WCP152

Letter (WCP152.152)

[1]

Parkstone, Dorset.

Feby 1st. 1891

My dear Will

Another week has passed away into eternity, — another month has opened its eyes on the world, and still the illustrious Charles potters about, still the carpenter plies the creaking saw and the stunning hammer, still the plumber plumbs, and the bell-hanger rattles, still the cisterns overflow and the unfinished drains send forth odorous fumes, — still the rains descend and all around the house is a muddle of muck & mire, and still there is so much to do that we look forward to some far distant futurity, when all that we are now suffering will be over, and we may look back upon it as upon some strange yet not altogether [2] uninteresting nightmare!

Briefly to record progress. The new pip-man has finished the bath-room & nearly done the bells, & we have had gas alight the last 3 days. The balcony is finished, the bath & lavatory are closed up & waiting for the varnishers. Charles has finished the roof, & the scaffolding is removed.

But thought two plumbers have tried all their skill the ball-cock in the cistern won’t work, and when the water has been turned on an hour it overflows. The gutters & pipes to roof are not up, & the night before last a heavy flood of rain washed a quantity of muddy water into the back entrance, which flowed right across the kitchen into the back passage & larder, leaving a deposit [3] of alluvial mud that would have charmed a geologist. However we have stopped that for the future by a drain under the door step. The new breakfast roof is being papered and will look tidy soon. A man has been to measure for the stairs. The front porch door is promised tomorrow, & the stairs I suppose in another week. A lot of fresh painting is to be done, & all the rain-water pipes & the rain water cistern with its overflow pipes, & then the greenhouse, & then all the outside painting, — after which we shall rest for a month & then do the inside papering, — but whether that can [4] be done before Easter seems very doubtful.

Sad to say, Charles looked for the coins & could not find them, so he asked "his missus", & she said she had sold a lot of rubbish to a man who came round, & she let these old useless coppers, that wouldn’t go, go with them! So that dream of precious rarities has departed. After that I feel too bad to write more, so farewell, from,

Your affectionate Pa | Alfred R. Wallace [signature]

Published letter (WCP152.6473)

[1] [p. 111]

TO MR. W. G. WALLACE

Parkstone, Dorset. February 1, 1891.

My dear Will,— Another week has passed away into eternity, another month has opened its eyes on the world, and still the illustrious Charles (bricklayer) potters about, still the carpenter plies the creaking saw and the stunning hammer, still the plumber plumbs and the bellhanger rattles, still the cisterns overflow and the unfinished drains send forth odorous fumes, still the rains descend and all around [2] [p. 112] the house is a muddle of muck and mire, and still there is so much to do that we look forward to some far distant futurity, when all that we are now suffering will be over, and we may look back upon it as upon some strange yet not altogether uninteresting nightmare!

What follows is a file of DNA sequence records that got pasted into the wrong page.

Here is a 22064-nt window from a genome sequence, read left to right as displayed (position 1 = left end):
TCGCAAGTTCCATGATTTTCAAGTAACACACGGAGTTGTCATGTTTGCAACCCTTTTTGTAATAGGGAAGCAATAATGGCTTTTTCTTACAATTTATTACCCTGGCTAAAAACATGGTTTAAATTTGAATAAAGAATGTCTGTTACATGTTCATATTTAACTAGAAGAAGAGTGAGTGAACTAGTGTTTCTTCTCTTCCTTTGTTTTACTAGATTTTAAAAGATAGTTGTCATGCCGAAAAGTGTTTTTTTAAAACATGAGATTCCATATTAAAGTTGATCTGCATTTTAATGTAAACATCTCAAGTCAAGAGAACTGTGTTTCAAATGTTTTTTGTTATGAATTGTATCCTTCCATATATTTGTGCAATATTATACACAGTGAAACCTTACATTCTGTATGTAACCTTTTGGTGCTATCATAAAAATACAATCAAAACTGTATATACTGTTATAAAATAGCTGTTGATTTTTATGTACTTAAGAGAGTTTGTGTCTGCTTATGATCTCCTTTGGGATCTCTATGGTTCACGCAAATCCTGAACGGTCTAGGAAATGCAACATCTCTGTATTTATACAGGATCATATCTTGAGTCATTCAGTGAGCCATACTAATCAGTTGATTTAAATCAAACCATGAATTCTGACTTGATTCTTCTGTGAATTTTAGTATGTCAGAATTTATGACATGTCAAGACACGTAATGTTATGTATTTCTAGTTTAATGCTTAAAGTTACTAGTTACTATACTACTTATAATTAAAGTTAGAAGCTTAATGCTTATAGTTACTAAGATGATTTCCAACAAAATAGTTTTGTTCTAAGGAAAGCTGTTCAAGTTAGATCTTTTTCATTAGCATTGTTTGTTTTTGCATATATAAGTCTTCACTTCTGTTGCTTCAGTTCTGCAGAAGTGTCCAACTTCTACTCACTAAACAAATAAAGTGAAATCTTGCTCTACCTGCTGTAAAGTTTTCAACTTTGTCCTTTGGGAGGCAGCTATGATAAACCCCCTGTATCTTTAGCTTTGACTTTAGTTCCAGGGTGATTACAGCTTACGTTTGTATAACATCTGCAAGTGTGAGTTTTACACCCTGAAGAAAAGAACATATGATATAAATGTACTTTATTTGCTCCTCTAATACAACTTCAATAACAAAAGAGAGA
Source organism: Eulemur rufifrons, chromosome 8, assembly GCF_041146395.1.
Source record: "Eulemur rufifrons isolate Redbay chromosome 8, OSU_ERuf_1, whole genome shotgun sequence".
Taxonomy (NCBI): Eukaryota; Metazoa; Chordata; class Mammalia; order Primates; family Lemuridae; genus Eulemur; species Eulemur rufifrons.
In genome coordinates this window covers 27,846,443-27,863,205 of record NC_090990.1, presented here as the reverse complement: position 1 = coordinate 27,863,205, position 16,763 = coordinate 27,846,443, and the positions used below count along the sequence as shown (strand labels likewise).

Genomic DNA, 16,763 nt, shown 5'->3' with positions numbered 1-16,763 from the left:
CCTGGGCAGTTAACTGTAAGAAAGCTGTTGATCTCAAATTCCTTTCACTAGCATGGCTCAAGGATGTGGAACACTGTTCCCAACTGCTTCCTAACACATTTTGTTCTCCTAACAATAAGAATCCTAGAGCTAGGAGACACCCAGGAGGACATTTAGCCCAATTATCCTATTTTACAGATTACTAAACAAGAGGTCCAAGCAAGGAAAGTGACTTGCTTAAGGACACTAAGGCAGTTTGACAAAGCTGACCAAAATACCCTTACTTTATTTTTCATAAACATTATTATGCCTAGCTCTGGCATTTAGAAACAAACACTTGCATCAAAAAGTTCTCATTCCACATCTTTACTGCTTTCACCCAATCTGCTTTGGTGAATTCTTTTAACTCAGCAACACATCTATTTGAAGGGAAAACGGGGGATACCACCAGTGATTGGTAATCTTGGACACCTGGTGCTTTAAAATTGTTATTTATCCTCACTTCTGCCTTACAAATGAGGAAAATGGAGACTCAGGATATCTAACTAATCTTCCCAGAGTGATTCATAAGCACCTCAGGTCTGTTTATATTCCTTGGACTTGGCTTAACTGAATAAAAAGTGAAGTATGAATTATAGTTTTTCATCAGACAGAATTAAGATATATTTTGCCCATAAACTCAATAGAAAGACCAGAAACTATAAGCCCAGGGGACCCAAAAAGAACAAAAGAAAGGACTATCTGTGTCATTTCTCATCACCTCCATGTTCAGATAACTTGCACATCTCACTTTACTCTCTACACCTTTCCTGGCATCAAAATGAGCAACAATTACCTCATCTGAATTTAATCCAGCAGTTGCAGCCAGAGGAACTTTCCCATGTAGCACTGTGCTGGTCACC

Briefly to report progress. The new pipe-man has finished the bathroom and nearly done the bells, and we have had gas alight the last three days. The balcony is finished, the bath and lavatory are closed up and waiting for the varnishers. Charles has finished the roof, and the scaffolding is removed. But though two plumbers have tried all their skill, the ball-cock in the cistern won’t work, and when the water has been turned on an hour it overflows. The gutters and pipes to roof are not up, and the night before last a heavy flood of rain washed a quantity of muddy water into the back entrance, which flowed right across the kitchen into the back passage and larder, leaving a deposit of alluvial mud that would have charmed a geologist. However, we have stopped that for the future by a drain under the doorstep. The new breakfast-room is being papered and will look tidy soon. A man has been to measure for the stairs. The front porch door is promised for to-morrow, and the stairs, I suppose, in another week. A lot of fresh pointing is to be done, and all the rain-water pipes and the rain-water cistern with its overflow pipes, and then the greenhouse, and then all the outside painting — after which we shall rest for a month and then do the inside papering; but whether that can be done before Easter seems very doubtful....

Our alterations still go on. The stairs just up — Friday night we had to go outside to get to bed, and Saturday and Sunday we could get up, but over a chasm, and with alarming creaks. Now it is all firm, but no handrail yet. Painters still at work, and whitewashers. Porch door up, with two birds in stained glass — looks fine — proposed new name, [3] "Dicky-bird Lodge." Bath fixed, but waiting to be varnished — luxurious!...

Please cite as “WCP152,” in Beccaloni, G. W. (ed.), Ɛpsilon: The Alfred Russel Wallace Collection accessed on 25 February 2024, https://epsilon.ac.uk/view/wallace/letters/WCP152